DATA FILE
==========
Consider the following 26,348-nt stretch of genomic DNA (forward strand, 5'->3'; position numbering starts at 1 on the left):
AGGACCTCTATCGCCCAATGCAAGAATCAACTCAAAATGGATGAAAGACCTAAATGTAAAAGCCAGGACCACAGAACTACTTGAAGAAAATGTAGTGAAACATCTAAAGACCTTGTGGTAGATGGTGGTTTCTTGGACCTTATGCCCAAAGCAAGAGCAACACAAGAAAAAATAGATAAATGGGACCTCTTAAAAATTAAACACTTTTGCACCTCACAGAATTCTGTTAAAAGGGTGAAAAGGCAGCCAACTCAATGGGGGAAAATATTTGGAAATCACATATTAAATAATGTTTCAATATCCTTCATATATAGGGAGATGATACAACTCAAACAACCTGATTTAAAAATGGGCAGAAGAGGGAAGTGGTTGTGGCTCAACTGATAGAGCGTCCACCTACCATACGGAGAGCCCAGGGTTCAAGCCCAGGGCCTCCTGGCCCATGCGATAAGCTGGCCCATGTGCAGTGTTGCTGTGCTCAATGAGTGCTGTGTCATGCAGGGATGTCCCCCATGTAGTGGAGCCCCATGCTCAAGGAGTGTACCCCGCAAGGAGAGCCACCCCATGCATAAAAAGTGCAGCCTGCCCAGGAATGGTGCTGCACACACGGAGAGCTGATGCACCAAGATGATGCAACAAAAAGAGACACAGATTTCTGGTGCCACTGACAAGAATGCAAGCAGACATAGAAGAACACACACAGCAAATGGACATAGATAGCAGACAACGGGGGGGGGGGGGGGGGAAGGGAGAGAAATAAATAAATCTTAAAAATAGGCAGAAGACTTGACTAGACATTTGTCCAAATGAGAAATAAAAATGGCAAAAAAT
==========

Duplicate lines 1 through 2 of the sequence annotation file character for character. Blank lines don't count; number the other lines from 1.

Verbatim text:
Consider the following 26,348-nt stretch of genomic DNA (forward strand, 5'->3'; position numbering starts at 1 on the left):
AGGACCTCTATCGCCCAATGCAAGAATCAACTCAAAATGGATGAAAGACCTAAATGTAAAAGCCAGGACCACAGAACTACTTGAAGAAAATGTAGTGAAACATCTAAAGACCTTGTGGTAGATGGTGGTTTCTTGGACCTTATGCCCAAAGCAAGAGCAACACAAGAAAAAATAGATAAATGGGACCTCTTAAAAATTAAACACTTTTGCACCTCACAGAATTCTGTTAAAAGGGTGAAAAGGCAGCCAACTCAATGGGGGAAAATATTTGGAAATCACATATTAAATAATGTTTCAATATCCTTCATATATAGGGAGATGATACAACTCAAACAACCTGATTTAAAAATGGGCAGAAGAGGGAAGTGGTTGTGGCTCAACTGATAGAGCGTCCACCTACCATACGGAGAGCCCAGGGTTCAAGCCCAGGGCCTCCTGGCCCATGCGATAAGCTGGCCCATGTGCAGTGTTGCTGTGCTCAATGAGTGCTGTGTCATGCAGGGATGTCCCCCATGTAGTGGAGCCCCATGCTCAAGGAGTGTACCCCGCAAGGAGAGCCACCCCATGCATAAAAAGTGCAGCCTGCCCAGGAATGGTGCTGCACACACGGAGAGCTGATGCACCAAGATGATGCAACAAAAAGAGACACAGATTTCTGGTGCCACTGACAAGAATGCAAGCAGACATAGAAGAACACACACAGCAAATGGACATAGATAGCAGACAACGGGGGGGGGGGGGGGGGAAGGGAGAGAAATAAATAAATCTTAAAAATAGGCAGAAGACTTGACTAGACATTTGTCCAAATGAGAAATAAAAATGGCAAAAAAT